Phishing scammers are pretending to be customers contact live-chat assistance agents with fake issues, making them open infected files, says incident response expert who found a surge in incidents using this trick since the start of this year. This scam is similar to another phishing campaign example which involves leveraging communication channels beyond the outside the emails to target potential victims out of the blue. The technique works off because website operators using chat features do not always check the files for malware while uploading.
The hackers behind this rising trend are part of a ransomware group and maybe using automated scripts to target ‘contact us’ or other chat forums on the web which they can exploit, says Devon Ackerman, managing director and head of incident response for North America with Kroll’s Cyber Risk practice. He said “From a coding standpoint, I can build logic that will scan for [these chat forms] across any number of websites,” said Ackerman, placing himself in the shoes of an attacker.
After finding the form itself, “the second thing I’m looking for is… an interactable or selectable box [in the form field] that allows me to do a file upload. I can even anonymize myself through a virtual hosting server for maybe five, 10 bucks a month, and just run my script 24 hours a day and let it scan or crawl websites non-stop like a search engine spider or bot would.”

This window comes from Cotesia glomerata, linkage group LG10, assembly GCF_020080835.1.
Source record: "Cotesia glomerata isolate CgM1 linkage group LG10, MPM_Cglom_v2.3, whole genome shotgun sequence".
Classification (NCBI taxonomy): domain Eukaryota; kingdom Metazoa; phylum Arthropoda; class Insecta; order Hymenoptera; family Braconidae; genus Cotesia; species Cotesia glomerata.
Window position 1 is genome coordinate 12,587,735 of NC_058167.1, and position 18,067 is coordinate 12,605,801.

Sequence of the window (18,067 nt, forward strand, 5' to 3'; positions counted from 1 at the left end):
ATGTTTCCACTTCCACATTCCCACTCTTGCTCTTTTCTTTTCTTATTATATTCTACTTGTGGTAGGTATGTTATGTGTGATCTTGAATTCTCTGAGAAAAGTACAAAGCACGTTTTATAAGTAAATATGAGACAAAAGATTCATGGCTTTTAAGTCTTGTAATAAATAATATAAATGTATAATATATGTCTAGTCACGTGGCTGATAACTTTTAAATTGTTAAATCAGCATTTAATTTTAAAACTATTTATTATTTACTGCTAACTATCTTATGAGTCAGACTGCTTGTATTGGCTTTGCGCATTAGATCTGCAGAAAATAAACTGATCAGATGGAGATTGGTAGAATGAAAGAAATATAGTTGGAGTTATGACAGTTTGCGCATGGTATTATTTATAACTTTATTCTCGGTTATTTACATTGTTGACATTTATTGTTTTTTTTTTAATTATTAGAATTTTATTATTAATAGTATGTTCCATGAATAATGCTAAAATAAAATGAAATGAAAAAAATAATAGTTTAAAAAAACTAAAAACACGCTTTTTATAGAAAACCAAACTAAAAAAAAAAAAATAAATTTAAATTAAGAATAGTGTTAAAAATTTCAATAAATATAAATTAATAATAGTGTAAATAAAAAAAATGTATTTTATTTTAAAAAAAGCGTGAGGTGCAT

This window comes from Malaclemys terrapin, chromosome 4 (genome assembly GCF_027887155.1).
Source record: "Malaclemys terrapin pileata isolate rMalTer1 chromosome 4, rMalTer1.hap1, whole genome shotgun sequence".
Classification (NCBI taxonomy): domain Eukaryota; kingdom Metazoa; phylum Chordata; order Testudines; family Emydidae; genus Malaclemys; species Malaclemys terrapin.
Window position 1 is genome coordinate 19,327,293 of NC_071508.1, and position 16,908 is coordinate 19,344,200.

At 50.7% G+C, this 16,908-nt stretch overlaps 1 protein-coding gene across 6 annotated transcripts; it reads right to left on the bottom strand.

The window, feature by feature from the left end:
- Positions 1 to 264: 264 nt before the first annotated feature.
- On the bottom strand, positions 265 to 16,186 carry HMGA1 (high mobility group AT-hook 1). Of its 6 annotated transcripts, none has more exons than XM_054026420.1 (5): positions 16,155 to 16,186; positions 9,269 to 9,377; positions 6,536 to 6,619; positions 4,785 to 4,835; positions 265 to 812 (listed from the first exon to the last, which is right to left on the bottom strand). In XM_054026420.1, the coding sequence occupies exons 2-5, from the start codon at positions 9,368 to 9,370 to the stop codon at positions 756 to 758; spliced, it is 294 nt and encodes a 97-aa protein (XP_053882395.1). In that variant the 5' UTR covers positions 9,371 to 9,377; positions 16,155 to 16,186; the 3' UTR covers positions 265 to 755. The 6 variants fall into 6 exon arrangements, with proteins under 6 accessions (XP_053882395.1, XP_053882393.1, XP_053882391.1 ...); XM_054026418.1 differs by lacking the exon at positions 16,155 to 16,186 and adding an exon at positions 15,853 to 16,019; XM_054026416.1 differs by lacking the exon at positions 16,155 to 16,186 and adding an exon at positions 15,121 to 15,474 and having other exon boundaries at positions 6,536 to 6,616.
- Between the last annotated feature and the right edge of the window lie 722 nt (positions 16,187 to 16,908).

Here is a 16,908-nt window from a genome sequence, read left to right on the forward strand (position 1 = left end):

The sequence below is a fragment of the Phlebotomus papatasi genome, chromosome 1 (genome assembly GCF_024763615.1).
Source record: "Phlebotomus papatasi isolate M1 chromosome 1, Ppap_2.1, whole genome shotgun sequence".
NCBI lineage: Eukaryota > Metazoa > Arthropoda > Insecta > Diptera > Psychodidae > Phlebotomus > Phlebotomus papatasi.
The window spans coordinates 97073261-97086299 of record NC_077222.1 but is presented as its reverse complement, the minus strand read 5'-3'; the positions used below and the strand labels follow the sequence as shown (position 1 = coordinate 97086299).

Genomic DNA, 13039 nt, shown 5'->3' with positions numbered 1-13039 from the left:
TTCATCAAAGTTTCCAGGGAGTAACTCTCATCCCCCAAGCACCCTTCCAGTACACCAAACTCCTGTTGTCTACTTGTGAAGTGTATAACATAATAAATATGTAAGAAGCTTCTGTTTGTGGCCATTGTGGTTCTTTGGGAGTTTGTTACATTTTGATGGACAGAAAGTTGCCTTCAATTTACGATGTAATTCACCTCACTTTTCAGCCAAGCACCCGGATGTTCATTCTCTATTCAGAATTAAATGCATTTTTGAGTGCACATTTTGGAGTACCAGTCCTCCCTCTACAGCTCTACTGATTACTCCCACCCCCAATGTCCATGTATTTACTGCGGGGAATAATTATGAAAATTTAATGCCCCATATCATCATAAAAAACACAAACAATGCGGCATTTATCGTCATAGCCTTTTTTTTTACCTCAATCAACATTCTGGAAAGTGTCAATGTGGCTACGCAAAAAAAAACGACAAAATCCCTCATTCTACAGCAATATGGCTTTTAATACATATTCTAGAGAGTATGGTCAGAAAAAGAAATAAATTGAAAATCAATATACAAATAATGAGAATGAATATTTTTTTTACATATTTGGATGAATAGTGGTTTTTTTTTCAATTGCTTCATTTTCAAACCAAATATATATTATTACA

The attackers then find a target website which are identified by the ‘spiders or the bots,’ and build a communication platform suited to the particular company they’re trying to exploit. This stage requires some human effort, because it is quite complex to automate as there are more variables. Every platform is a bit different from the other and every chat session is distinct too. Therefore, it requires more customisation, which means that we won’t be able to see a large scale use of such techniques. But, this makes the scam look more authentic and genuine, as well as effective.
SC Magazine reports, “an example might be a fake customer pretending to send a picture of a damaged vehicle to an auto insurance representative, or a phony business owner contacting a website with supposed proof of a copyright violation that never actually happened, he told SC Media. When the adversary sends over the malicious file, it may arrive in a password-protected zip format because antivirus software may not be able to detect the malware in compressed files, the blog post explains. The documents within the zip file contain malicious macros, which if enabled infect the customer support agent’s machine with malware.”
Source: E Hacking news